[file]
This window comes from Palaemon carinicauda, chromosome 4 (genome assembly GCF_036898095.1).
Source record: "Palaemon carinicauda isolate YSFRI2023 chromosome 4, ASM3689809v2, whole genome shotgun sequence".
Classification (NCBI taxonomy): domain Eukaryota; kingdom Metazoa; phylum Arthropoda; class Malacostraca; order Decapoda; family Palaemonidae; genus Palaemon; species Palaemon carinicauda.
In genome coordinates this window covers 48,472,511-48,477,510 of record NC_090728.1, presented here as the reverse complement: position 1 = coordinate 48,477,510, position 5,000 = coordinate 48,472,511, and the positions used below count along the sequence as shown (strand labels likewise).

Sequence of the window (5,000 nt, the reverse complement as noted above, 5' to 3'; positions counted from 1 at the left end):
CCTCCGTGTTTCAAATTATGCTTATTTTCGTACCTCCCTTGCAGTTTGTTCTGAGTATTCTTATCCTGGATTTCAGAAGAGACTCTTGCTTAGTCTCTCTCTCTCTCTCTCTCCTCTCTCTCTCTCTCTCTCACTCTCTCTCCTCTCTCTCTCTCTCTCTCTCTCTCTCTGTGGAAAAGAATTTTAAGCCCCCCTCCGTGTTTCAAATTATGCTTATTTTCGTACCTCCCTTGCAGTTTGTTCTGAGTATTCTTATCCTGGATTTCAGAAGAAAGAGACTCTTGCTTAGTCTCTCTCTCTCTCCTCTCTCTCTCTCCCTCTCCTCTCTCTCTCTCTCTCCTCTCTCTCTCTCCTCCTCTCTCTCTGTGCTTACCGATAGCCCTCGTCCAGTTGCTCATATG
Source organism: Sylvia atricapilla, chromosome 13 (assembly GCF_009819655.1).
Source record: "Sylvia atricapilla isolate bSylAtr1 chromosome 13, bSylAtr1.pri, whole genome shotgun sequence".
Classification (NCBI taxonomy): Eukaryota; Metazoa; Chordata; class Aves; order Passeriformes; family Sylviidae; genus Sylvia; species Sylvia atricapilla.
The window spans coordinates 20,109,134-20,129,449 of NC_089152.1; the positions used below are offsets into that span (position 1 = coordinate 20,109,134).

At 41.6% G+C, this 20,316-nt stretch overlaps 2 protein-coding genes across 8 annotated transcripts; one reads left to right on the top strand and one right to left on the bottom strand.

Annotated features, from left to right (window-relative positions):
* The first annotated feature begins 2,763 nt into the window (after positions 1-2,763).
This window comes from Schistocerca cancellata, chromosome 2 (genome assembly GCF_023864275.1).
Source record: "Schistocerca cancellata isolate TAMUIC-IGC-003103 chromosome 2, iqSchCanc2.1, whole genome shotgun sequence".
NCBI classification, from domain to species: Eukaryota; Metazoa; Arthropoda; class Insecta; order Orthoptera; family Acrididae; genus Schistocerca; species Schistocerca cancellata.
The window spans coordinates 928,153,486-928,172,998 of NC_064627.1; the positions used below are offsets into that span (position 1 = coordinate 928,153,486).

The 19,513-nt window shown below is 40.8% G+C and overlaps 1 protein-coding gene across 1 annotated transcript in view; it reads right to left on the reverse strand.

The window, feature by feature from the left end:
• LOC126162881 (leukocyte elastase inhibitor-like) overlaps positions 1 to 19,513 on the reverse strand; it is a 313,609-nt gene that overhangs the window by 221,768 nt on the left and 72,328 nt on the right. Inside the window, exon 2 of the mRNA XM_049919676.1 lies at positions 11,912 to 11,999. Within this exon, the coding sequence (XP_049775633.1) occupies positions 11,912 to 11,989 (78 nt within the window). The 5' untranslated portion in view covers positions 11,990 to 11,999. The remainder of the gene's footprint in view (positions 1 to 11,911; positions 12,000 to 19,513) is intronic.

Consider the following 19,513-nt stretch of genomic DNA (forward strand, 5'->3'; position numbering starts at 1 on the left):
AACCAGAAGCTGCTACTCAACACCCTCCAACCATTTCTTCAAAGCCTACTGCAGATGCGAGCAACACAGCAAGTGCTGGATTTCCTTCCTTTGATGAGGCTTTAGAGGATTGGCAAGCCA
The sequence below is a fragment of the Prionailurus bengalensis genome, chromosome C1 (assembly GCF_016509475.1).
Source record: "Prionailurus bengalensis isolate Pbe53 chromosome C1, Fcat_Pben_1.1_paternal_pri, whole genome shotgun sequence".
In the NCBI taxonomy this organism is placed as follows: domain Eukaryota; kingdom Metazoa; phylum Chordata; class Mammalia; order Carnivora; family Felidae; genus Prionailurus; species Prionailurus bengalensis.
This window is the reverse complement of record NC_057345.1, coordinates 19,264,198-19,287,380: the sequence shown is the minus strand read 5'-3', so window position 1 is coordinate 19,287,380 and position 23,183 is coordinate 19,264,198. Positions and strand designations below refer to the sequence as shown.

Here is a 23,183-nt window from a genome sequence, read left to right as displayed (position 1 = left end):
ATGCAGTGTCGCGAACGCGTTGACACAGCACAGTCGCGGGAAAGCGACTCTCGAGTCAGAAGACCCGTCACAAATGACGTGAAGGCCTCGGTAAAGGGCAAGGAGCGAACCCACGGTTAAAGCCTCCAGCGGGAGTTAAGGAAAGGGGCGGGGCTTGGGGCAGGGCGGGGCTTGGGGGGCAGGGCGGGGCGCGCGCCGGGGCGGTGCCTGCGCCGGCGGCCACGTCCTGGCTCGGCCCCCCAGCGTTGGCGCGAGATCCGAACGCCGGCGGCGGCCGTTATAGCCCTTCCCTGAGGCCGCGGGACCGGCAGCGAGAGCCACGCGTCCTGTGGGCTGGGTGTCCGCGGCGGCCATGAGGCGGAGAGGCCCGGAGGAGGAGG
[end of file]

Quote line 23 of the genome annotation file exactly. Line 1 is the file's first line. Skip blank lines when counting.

The sequence below is a fragment of the Prionailurus bengalensis genome, chromosome C1 (assembly GCF_016509475.1).